Health Column: Transparency is coming to medicine |

Health Column: Transparency is coming to medicine

Phil Mohler, M.D.
Free Press Health Columnist


Community Hospital

CBC — $33

Chest X-ray — $296

CT scan of belly — $1,286

Screening mammogram — $229

Family Health West

CBC — $47

Chest X-ray — $229

CT scan of belly — $1,375

Screening mammogram — $244

St. Mary’s Hospital

CBC — $30

Chest X-ray — $200

CT scan of belly — $1,276

Screening mammogram — $199

It’s your wedding anniversary and you are celebrating at a really nice restaurant. You and your spouse have just sat down and opened your menus. Lobster, steak, scrumptious desserts… your mouth waters. Something is missing! There are no prices on the menu.

This is the dilemma that American consumers of health care face every day. What will my prescription cost — $5? $50? $500? How about the MRI of my knee? My insurance is not so hot. Will I have a co-pay or have to pay for the whole procedure to meet my $6,500 annual deductible? Will I get a better deal on the MRI at hospital C, hospital F, hospital S or at the orthopedic doctor’s office?

Last month, the Center for Medicare Services (CMS) began releasing data that detail Medicare payments to individual physicians, including billing rates and number of services performed. Immediately came an outcry from several organizations that people may not understand how to use the data. In my opinion, being transparent (Webster says, “to show oneself” and “being free from pretense or deceit”) far outweighs the early potential confusion. Misunderstandings and errors can and will be remedied. There are huge potentials to empower medical consumers and attack fraud.

How transparent are our local hospitals with respect to costs? In the last two weeks I called the CEOs of Community Hospital, Family Health West and St. Mary’s Hospital. All three of these men responded promptly and engaged me in thoughtful conversations about transparency of medical costs. They are tuned in and knowledgeable about the topic!

I asked for and received what each facility would charge a cash-paying patient (uninsured or underinsured) for three common out-patient radiologic procedures and a complete blood count (CBC). In addition, all three facilities provided me with information about the discounts they provide to uninsured patients who pay promptly.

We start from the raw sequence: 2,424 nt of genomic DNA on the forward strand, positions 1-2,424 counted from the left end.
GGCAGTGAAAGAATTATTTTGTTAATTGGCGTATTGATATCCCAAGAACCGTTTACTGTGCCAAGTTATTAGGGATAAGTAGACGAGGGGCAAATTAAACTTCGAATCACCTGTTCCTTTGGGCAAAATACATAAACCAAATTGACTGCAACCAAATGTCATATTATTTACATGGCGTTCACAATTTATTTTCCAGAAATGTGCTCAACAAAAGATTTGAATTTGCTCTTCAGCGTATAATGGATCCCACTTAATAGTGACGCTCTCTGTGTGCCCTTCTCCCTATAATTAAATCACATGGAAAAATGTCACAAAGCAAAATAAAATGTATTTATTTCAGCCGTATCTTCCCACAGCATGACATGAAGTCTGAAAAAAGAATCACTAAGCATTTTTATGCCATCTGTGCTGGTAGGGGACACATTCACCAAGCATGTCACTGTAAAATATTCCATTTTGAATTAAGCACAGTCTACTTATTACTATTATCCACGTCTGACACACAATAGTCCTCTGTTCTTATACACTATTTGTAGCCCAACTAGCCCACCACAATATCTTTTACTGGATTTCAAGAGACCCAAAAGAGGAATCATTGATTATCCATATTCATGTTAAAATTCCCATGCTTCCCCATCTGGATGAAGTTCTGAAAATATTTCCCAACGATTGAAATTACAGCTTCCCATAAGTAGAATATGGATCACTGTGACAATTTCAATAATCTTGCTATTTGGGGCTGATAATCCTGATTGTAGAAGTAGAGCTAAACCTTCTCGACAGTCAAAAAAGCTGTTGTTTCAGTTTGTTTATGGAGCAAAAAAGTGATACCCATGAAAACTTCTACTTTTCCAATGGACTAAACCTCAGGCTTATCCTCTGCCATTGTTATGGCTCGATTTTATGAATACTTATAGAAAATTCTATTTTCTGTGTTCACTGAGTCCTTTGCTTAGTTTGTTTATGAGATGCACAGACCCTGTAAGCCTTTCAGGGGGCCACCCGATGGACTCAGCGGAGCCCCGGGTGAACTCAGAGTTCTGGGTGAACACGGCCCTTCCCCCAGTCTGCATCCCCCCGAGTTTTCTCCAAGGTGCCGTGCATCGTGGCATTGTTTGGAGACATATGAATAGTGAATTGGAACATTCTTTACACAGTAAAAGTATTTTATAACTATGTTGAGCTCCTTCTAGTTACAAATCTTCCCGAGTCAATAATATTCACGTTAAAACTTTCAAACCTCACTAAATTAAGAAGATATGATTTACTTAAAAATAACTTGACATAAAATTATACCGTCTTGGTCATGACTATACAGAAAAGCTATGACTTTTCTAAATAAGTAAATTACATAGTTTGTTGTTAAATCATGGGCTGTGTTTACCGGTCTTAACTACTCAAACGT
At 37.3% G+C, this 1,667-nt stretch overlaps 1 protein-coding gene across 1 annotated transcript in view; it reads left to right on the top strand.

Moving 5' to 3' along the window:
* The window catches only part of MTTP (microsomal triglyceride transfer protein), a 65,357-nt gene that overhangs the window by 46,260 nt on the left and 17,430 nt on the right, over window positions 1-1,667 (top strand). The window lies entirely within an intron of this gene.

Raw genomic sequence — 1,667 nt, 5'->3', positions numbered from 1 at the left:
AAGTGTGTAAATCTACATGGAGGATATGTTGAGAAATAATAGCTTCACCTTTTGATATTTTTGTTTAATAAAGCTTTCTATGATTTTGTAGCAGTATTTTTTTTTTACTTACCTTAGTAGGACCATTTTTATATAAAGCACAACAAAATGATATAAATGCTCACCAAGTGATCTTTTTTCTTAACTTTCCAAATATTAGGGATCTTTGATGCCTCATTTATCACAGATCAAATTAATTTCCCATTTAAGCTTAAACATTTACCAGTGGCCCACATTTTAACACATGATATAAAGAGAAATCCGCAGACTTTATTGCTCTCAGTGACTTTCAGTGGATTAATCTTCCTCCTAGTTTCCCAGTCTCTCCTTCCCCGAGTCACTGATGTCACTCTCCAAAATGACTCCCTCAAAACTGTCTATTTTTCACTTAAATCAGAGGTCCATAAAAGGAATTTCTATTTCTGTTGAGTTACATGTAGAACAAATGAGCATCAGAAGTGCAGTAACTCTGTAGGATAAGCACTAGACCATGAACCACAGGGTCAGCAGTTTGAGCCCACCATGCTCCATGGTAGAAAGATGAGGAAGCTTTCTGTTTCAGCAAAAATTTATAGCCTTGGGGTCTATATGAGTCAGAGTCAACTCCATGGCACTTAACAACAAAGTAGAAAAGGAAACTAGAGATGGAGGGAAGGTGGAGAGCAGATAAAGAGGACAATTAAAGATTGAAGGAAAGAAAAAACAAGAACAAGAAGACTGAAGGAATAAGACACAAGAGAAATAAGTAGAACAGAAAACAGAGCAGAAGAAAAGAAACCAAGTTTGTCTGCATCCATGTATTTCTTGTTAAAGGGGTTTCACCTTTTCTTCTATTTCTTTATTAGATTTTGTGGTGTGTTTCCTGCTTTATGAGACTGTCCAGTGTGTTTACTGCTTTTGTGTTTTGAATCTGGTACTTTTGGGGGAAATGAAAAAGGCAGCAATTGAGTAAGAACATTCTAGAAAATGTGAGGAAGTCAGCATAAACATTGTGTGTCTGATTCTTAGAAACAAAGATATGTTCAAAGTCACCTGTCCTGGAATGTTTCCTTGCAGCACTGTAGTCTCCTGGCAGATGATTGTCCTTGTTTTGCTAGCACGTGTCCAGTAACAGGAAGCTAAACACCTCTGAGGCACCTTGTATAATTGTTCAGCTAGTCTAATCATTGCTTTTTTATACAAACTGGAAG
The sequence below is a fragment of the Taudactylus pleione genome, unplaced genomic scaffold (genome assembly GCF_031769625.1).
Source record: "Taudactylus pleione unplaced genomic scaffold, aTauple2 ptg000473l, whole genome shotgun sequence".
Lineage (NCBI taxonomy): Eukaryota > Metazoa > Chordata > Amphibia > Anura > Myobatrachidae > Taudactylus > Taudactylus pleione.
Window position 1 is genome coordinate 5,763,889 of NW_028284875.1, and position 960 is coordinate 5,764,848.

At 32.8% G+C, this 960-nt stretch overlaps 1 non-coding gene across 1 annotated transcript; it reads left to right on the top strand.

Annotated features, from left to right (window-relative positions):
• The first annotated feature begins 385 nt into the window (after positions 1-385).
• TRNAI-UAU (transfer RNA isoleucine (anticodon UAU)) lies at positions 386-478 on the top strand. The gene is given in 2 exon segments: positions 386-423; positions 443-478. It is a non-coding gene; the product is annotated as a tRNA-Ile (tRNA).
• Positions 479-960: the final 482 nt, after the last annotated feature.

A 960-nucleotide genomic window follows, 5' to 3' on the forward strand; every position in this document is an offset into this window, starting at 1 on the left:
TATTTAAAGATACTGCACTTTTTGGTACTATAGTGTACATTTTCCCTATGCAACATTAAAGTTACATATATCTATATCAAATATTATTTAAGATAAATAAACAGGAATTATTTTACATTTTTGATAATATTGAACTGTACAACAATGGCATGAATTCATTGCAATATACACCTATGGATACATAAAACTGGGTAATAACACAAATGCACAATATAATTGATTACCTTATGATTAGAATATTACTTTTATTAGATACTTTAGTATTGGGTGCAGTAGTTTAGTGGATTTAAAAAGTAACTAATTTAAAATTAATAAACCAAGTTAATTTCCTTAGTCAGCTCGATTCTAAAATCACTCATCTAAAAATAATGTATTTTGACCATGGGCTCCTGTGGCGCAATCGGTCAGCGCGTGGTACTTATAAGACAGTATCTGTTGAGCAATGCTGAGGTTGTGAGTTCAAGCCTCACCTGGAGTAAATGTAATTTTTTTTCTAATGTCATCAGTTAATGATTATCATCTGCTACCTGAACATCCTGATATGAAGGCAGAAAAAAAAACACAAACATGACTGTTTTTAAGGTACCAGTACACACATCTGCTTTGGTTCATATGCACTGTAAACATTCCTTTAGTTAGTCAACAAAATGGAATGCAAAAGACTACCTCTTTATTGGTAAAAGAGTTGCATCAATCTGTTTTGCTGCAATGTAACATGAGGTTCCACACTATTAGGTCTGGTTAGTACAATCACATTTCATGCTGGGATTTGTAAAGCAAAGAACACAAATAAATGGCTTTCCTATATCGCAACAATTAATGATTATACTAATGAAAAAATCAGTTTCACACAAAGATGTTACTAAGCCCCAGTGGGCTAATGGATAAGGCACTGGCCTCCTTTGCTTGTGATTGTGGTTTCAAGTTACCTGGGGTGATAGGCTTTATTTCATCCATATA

Keep in mind, that these are charges for patients without health insurance. Trying to sort out the contracts that each of these hospitals have with different insurance companies is much more difficult. Secondly, the discounts that each of these hospitals offer may make them less expensive than their competitors. For the three X-ray procedures, you will receive a separate bill from the radiologist who reads your films. Finally, these comparisons do not address the issue of quality which is even murkier to sort out. Remember, Value = Quality/ Cost.

My Take: All three of our hospital leaders appear committed to making their charges to cash-paying patients available to all. Community Hospital has their charges online (except the chest X-ray) and Family Health West has plans to do so soon. These are significant steps forward. Finally, embarrassingly, I often write orders for tests or X-rays where I am clueless about what it will cost! When you incur charges for tests or hospitalizations, share your medical bills with your physician.

All menus need prices!

The opinions expressed are mine and may not reflect those of Rocky Mountain Health Plans or Primary Care Partners.

GJ Free Press health columnist Dr. Mohler has practiced family medicine in Grand Junction for 39 years. He has a particular interest in pharmaceutical education. Phil works part-time for both Primary Care Partners and Rocky Mountain Health Plans. Email him at

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